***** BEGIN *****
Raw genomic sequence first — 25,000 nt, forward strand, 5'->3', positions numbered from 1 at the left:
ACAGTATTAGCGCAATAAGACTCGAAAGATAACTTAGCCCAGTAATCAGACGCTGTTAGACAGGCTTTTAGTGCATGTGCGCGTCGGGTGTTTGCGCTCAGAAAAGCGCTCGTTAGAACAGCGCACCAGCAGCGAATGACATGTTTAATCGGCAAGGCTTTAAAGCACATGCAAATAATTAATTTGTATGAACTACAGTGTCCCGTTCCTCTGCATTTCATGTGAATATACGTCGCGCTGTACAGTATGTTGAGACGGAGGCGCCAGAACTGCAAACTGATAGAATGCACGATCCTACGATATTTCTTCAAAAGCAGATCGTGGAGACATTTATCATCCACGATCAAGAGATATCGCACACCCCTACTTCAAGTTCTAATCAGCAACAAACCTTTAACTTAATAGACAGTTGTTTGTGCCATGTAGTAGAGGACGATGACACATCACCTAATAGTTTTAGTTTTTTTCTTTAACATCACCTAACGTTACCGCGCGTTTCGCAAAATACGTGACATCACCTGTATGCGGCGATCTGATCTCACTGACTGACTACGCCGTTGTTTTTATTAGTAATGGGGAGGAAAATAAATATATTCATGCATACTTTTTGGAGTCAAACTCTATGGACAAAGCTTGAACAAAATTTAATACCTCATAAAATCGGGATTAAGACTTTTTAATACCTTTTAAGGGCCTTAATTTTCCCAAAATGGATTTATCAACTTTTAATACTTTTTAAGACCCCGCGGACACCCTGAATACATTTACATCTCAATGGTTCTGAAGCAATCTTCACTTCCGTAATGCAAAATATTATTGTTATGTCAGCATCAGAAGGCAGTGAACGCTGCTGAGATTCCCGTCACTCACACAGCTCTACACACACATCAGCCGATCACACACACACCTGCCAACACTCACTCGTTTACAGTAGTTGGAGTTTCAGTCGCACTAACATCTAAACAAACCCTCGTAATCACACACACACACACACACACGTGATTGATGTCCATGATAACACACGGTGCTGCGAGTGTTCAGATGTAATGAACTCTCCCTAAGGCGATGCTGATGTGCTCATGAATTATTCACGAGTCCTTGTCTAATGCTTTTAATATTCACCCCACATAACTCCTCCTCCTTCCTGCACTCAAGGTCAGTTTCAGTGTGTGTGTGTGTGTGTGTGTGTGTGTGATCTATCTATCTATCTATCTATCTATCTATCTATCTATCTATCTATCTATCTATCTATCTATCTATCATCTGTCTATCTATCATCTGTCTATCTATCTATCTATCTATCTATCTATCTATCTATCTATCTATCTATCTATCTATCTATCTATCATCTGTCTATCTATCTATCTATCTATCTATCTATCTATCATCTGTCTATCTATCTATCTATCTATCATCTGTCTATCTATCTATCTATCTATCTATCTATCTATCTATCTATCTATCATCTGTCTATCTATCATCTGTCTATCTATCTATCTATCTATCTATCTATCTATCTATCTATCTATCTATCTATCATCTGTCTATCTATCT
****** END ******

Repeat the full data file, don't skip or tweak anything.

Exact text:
Raw genomic sequence first — 25,000 nt, forward strand, 5'->3', positions numbered from 1 at the left:
ACAGTATTAGCGCAATAAGACTCGAAAGATAACTTAGCCCAGTAATCAGACGCTGTTAGACAGGCTTTTAGTGCATGTGCGCGTCGGGTGTTTGCGCTCAGAAAAGCGCTCGTTAGAACAGCGCACCAGCAGCGAATGACATGTTTAATCGGCAAGGCTTTAAAGCACATGCAAATAATTAATTTGTATGAACTACAGTGTCCCGTTCCTCTGCATTTCATGTGAATATACGTCGCGCTGTACAGTATGTTGAGACGGAGGCGCCAGAACTGCAAACTGATAGAATGCACGATCCTACGATATTTCTTCAAAAGCAGATCGTGGAGACATTTATCATCCACGATCAAGAGATATCGCACACCCCTACTTCAAGTTCTAATCAGCAACAAACCTTTAACTTAATAGACAGTTGTTTGTGCCATGTAGTAGAGGACGATGACACATCACCTAATAGTTTTAGTTTTTTTCTTTAACATCACCTAACGTTACCGCGCGTTTCGCAAAATACGTGACATCACCTGTATGCGGCGATCTGATCTCACTGACTGACTACGCCGTTGTTTTTATTAGTAATGGGGAGGAAAATAAATATATTCATGCATACTTTTTGGAGTCAAACTCTATGGACAAAGCTTGAACAAAATTTAATACCTCATAAAATCGGGATTAAGACTTTTTAATACCTTTTAAGGGCCTTAATTTTCCCAAAATGGATTTATCAACTTTTAATACTTTTTAAGACCCCGCGGACACCCTGAATACATTTACATCTCAATGGTTCTGAAGCAATCTTCACTTCCGTAATGCAAAATATTATTGTTATGTCAGCATCAGAAGGCAGTGAACGCTGCTGAGATTCCCGTCACTCACACAGCTCTACACACACATCAGCCGATCACACACACACCTGCCAACACTCACTCGTTTACAGTAGTTGGAGTTTCAGTCGCACTAACATCTAAACAAACCCTCGTAATCACACACACACACACACACACGTGATTGATGTCCATGATAACACACGGTGCTGCGAGTGTTCAGATGTAATGAACTCTCCCTAAGGCGATGCTGATGTGCTCATGAATTATTCACGAGTCCTTGTCTAATGCTTTTAATATTCACCCCACATAACTCCTCCTCCTTCCTGCACTCAAGGTCAGTTTCAGTGTGTGTGTGTGTGTGTGTGTGTGTGTGATCTATCTATCTATCTATCTATCTATCTATCTATCTATCTATCTATCTATCTATCTATCTATCTATCATCTGTCTATCTATCATCTGTCTATCTATCTATCTATCTATCTATCTATCTATCTATCTATCTATCTATCTATCTATCTATCTATCATCTGTCTATCTATCTATCTATCTATCTATCTATCTATCATCTGTCTATCTATCTATCTATCTATCATCTGTCTATCTATCTATCTATCTATCTATCTATCTATCTATCTATCTATCATCTGTCTATCTATCATCTGTCTATCTATCTATCTATCTATCTATCTATCTATCTATCTATCTATCTATCTATCATCTGTCTATCTATCT